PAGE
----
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RE: [dvd-discuss] COMDEX speech

A fine formulation of the issue.  Now, can we get it to someone who can
state it in those terms before Congress? 

-Richard M. Hartman

186,000 mi/sec: not just a good idea, it's the LAW!

-----Original Message-----
From: Michael A Rolenz [mailto:Michael.A.Rolenz@aero.org]
Sent: Thursday, November 21, 2002 10:30 AM
To: dvd-discuss@eon.law.harvard.edu
Cc: dvd-discuss@eon.law.harvard.edu; owner-dvd-discuss@eon.law.harvard.edu
Subject: Re: [dvd-discuss] COMDEX speech

Being copiable, is a necessary condition for the work to enter the public domain at the end of copyright. If it cannot be copied, then it cannot enter the public domain and so cannot also be given the privledge of copyright.

"Steve Hosgood" <steve@caederus.com>
Sent by: owner-dvd-discuss@eon.law.harvard.edu

11/21/2002 08:46 AM
Please respond to dvd-discuss

        To:        dvd-discuss@eon.law.harvard.edu
        Subject:        Re: [dvd-discuss] COMDEX speech

Michael Rolenz writes:
> THe copyright clause does not EXIST for the purpose of maximizing profits.
> Maximizing profits is a consequence of the monopoly granted but not the
> reason for its existance.

Ok, I see the point.

> To state that the copyright clause exists to
> maximize profits is counter to the Constitutional phrase "promote science
> and the arts...".

It's a bit of both though isn't it? Copyright "promotes science and the arts.."
by helping convince creators of works to make them available and profit from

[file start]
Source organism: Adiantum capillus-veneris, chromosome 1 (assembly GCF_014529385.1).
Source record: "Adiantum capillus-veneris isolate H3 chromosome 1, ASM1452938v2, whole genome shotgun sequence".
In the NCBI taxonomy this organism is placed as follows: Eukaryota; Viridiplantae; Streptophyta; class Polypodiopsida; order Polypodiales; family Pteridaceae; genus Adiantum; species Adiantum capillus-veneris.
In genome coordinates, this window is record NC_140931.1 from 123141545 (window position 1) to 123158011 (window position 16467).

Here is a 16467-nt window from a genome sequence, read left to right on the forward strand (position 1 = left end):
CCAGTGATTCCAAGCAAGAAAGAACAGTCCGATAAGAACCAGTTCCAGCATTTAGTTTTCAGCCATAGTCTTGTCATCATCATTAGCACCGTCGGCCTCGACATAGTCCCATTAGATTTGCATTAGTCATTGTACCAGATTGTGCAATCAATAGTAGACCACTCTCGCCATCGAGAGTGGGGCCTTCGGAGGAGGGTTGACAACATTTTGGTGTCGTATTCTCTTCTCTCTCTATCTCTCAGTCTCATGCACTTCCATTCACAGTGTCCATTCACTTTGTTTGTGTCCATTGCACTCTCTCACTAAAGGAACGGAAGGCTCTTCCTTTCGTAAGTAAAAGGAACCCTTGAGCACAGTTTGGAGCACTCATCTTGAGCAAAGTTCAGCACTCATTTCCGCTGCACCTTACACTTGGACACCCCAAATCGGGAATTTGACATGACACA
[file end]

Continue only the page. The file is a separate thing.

whatever can be made from them (over a limited period).

Shakespeare of course did all his creative work without such protections, but
pirating a play was rather hard to do. Having said that, they *did* get pirated
eventually, and that's why Shakespeare's company printed official versions
so I've heard.

> IN some ways that is the whole crux of Eldred. The
> governments is arguing profits and Eldred is arguing promoting.

Really? I though the (US) government is arguing "profits for ever" or "profits
for as long as we say so". Compounded by "OK, so we told Walt he could have
50(?) years copyright on the Rat in 1927, but now we're changing our minds".

> You'll get no argument from me that a work distributed with a DRM is not
> copyrighted....I think I advanced that argument earlier.

Oops, sorry.

What about my other theory, that in order to be copyrighted a work must
be copyable?

I hate it when everyone else has my good ideas first... :-)


Steve Hosgood                               |
steve@caederus.com                          | "A good plan today is better
Phone: +44 1792 203707 + ask for Steve      |   than a perfect plan tomorrow"
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       http://tallyho.bc.nu/~steve         |  ( from the film "Wag the Dog" )